“One Week” by Barenaked Ladies – Season 2, Episode 18

Before we get into the episode, here’s a bit from the EurekaNerd podcast on the psychology why you might cock your head to the side when you say you’re angry.

Will: Hello, and welcome to EurekaNerd, or at least, our part of this show. Hi, I’m Will, and I am a science communicator.

Leah: My name’s Leah, and I started doing science communication when I started hanging out with him, but on an amateur basis.

Will: And we are here with our little bit of science about the Barenaked Ladies, because whilst a lot of these lyrics were improvised, some of the lyrics are grounded in facts, like the location of the Robbie soccer tournament in the Birchmount stadium, the fact that Kurosawa does make films, and if you tilt your head to the side (as the third line in the song indicates) you might get taken a bit more seriously.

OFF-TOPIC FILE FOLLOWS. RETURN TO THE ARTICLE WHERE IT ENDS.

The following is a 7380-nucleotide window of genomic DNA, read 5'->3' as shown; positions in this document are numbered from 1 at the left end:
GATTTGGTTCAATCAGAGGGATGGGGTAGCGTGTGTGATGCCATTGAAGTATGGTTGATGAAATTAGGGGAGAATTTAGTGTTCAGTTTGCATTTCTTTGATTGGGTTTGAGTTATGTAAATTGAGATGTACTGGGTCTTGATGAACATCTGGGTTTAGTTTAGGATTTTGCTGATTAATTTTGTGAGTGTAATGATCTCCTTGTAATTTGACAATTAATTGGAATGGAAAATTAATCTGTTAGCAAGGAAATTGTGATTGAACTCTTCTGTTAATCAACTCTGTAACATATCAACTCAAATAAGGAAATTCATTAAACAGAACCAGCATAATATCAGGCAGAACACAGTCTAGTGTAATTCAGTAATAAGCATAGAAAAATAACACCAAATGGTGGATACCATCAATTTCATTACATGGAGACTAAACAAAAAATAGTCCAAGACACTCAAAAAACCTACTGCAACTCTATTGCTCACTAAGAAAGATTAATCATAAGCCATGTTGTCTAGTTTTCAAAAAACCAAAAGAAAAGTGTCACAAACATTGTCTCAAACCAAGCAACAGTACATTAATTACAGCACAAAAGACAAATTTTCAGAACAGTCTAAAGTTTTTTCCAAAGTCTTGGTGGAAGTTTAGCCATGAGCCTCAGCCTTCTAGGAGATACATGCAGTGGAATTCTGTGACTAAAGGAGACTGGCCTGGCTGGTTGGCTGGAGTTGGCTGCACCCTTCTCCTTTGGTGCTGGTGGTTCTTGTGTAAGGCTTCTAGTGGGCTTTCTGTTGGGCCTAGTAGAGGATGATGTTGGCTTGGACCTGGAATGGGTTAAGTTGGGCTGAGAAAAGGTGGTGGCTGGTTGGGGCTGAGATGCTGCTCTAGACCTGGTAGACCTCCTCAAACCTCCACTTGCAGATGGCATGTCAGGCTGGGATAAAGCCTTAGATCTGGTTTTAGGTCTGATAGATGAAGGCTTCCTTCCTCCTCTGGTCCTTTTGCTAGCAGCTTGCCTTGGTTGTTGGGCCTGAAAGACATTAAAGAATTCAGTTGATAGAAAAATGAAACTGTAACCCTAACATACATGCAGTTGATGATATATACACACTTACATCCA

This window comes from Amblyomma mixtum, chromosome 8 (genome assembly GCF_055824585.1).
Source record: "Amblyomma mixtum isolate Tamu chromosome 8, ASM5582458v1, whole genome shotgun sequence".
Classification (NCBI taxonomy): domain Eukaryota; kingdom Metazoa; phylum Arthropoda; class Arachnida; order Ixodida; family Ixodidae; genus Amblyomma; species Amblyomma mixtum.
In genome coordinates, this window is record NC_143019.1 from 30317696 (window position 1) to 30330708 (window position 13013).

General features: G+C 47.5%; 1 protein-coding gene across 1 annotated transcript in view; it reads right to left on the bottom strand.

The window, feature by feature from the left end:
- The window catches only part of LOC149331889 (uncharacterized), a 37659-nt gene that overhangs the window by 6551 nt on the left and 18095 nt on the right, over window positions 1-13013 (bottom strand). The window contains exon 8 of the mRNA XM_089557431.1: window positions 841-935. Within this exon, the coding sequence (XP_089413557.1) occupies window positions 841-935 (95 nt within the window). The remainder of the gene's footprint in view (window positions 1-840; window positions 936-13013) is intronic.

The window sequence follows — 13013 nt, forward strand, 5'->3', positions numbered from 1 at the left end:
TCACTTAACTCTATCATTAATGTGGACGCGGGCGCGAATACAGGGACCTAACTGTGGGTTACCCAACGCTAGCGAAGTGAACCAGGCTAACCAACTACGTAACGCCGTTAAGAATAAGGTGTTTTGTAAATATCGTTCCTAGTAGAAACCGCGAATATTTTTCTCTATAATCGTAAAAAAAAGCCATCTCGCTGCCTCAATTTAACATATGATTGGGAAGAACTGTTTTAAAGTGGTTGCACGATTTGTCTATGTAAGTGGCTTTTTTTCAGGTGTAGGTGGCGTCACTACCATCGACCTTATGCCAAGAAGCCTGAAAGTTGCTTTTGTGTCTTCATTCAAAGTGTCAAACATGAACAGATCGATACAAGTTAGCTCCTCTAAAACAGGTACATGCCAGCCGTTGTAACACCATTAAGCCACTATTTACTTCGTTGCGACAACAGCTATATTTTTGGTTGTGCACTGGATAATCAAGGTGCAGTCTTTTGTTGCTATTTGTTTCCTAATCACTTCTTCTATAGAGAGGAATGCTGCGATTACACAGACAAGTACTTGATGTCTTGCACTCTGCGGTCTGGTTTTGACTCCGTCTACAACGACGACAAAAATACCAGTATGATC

Leah: No, it’s not necessarily that a head tilt will make you be taken more seriously, but it does make you more approachable and possibly easier to look at?

Will: This research coming to you from the University of California, Santa Cruz, who have found that just by kind of tilting your head, to one side or the other, people do connect with you a bit more. They illustrate this at the top of their research with a rotating Mona Lisa, just kind of spinning around like a commemorative dish.

Leah: It’s been known for a long time, if not necessarily publicized, that when looking at a face, people tend to focus on the left side (it’s known as “left gaze bias”) but it turns out this effect disappears when you’re looking at a face that’s tilted, and instead the tendency is to focus on the eye that’s highest.